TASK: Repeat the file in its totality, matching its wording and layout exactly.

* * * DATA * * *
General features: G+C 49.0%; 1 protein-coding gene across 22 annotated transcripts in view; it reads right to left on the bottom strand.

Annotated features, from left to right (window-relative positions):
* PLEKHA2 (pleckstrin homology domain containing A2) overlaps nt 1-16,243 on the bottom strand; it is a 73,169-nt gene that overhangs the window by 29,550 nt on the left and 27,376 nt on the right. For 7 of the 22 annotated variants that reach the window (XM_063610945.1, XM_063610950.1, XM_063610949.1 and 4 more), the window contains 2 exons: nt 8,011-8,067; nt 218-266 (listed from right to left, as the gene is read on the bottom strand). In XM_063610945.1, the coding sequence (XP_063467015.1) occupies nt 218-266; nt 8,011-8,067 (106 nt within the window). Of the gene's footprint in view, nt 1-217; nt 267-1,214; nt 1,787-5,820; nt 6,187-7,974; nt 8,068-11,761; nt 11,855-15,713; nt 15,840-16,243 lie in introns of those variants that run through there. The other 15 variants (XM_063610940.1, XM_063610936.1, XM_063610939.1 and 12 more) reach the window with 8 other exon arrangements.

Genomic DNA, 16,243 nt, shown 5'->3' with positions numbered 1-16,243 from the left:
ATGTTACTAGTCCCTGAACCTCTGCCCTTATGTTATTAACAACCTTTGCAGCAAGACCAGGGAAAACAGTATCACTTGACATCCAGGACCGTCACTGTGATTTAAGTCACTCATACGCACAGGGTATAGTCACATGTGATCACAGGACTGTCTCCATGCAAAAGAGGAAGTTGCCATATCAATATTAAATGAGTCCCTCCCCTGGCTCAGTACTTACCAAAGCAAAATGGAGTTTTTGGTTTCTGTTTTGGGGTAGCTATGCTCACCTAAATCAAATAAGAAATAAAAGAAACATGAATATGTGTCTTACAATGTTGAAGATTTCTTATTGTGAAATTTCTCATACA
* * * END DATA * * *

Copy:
General features: G+C 49.0%; 1 protein-coding gene across 22 annotated transcripts in view; it reads right to left on the bottom strand.

Annotated features, from left to right (window-relative positions):
* PLEKHA2 (pleckstrin homology domain containing A2) overlaps nt 1-16,243 on the bottom strand; it is a 73,169-nt gene that overhangs the window by 29,550 nt on the left and 27,376 nt on the right. For 7 of the 22 annotated variants that reach the window (XM_063610945.1, XM_063610950.1, XM_063610949.1 and 4 more), the window contains 2 exons: nt 8,011-8,067; nt 218-266 (listed from right to left, as the gene is read on the bottom strand). In XM_063610945.1, the coding sequence (XP_063467015.1) occupies nt 218-266; nt 8,011-8,067 (106 nt within the window). Of the gene's footprint in view, nt 1-217; nt 267-1,214; nt 1,787-5,820; nt 6,187-7,974; nt 8,068-11,761; nt 11,855-15,713; nt 15,840-16,243 lie in introns of those variants that run through there. The other 15 variants (XM_063610940.1, XM_063610936.1, XM_063610939.1 and 12 more) reach the window with 8 other exon arrangements.

Genomic DNA, 16,243 nt, shown 5'->3' with positions numbered 1-16,243 from the left:
ATGTTACTAGTCCCTGAACCTCTGCCCTTATGTTATTAACAACCTTTGCAGCAAGACCAGGGAAAACAGTATCACTTGACATCCAGGACCGTCACTGTGATTTAAGTCACTCATACGCACAGGGTATAGTCACATGTGATCACAGGACTGTCTCCATGCAAAAGAGGAAGTTGCCATATCAATATTAAATGAGTCCCTCCCCTGGCTCAGTACTTACCAAAGCAAAATGGAGTTTTTGGTTTCTGTTTTGGGGTAGCTATGCTCACCTAAATCAAATAAGAAATAAAAGAAACATGAATATGTGTCTTACAATGTTGAAGATTTCTTATTGTGAAATTTCTCATACA